Dear Editor


noseweek covers are always something to look forward to. However, nose 37 has pushed things too far. There is a fine line between humour and insult. As a staunch Sharks supporter I take offence at seeing “Kortbroek” adorned in the sacred black and white (even if Bobby Skinstad is about to rip his head off). Not only does the choice of colours clash with your analogy, but showing “Kortbroek” as any sort of team player is entirely inappropriate. I am considering legal action.
SEAN SEGAR, Stanbic, Johannesburg

Satire, rugby and politics are contact sports: when the whistle goes you rush for his balls, twist his neck and stomp on his head – bugger the colour of his jersey! Ask Tony Leon. What’s that you were saying about legal action? – Ed.


I am deeply committed to ensuring that noseweek maintains its fabulous record for accuracy. Issue 37 was largely devoted to the arms issue. One of the characters you referred to is Mohamed Enver Asmal, “sure to be related to Kader”. Why this coyness and parenthesis? I have consulted all my ancestors, friends and distant relatives. No relationship of any kind can be traced, maternally or paternally. There is, therefore, I presume, no guilt by association.
KADER ASMAL, Minister of Education

Innocent as pleaded. However, while we are on the subject of accuracy, our honoured correspondent misquotes our inaccuracy: our report stated that ME Asmal was said to be related, which clearly implied that it was untested rumour. Hence the “coyness”. – Ed.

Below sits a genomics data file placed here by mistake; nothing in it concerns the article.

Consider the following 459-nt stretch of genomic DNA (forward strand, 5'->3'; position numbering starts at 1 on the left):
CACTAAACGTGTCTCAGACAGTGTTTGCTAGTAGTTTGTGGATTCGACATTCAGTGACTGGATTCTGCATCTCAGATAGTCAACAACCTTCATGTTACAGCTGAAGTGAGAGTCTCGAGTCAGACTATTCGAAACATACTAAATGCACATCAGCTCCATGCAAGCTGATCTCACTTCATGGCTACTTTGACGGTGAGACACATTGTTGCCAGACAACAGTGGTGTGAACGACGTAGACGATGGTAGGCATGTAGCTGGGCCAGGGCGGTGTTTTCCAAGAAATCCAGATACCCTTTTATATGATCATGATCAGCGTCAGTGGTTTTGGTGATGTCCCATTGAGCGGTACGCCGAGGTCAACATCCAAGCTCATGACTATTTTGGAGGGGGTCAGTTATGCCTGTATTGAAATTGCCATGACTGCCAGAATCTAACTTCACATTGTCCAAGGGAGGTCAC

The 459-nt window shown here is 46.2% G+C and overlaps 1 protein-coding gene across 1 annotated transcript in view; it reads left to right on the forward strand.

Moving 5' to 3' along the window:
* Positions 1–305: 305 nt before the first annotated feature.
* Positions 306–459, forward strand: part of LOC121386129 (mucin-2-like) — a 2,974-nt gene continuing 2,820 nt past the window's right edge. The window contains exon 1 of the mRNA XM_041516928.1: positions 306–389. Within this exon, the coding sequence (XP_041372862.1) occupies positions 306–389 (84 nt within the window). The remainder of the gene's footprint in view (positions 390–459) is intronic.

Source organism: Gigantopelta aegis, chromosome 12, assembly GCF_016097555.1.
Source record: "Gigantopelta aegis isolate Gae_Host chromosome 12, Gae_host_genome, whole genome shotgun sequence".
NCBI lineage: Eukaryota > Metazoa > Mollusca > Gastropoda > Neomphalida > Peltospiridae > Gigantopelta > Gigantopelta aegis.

A recent circular letter entitled “Introduction of Engen Ethics Line”, from Engen’s Group Procurement Manager, takes the moral high ground on bribery, corruption and theft. What a laugh. Contrast it with treatment meted out to a friend who, after matriculating at SACS, gave Mobil/Engen 32 years’ loyal service: He was retrenched seven months before his earliest retirement date. Engen then cut his pension by 30%, claiming this was in accordance with its rules – and neither Engen nor the Pensions Adjudicator was prepared to bend these rules. Why should anyone think of loyalty? Engen doesn’t know the meaning of ethics.
AM WESTON, Claremont


In 1993 the concept of an Islamic Republic of SA sounded far-fetched. The inordinate power now wielded by this sector in government and the ruling party is out of all proportion to the national demography. The bigger, Christian, coloured community has simply no say! How about an equity plan?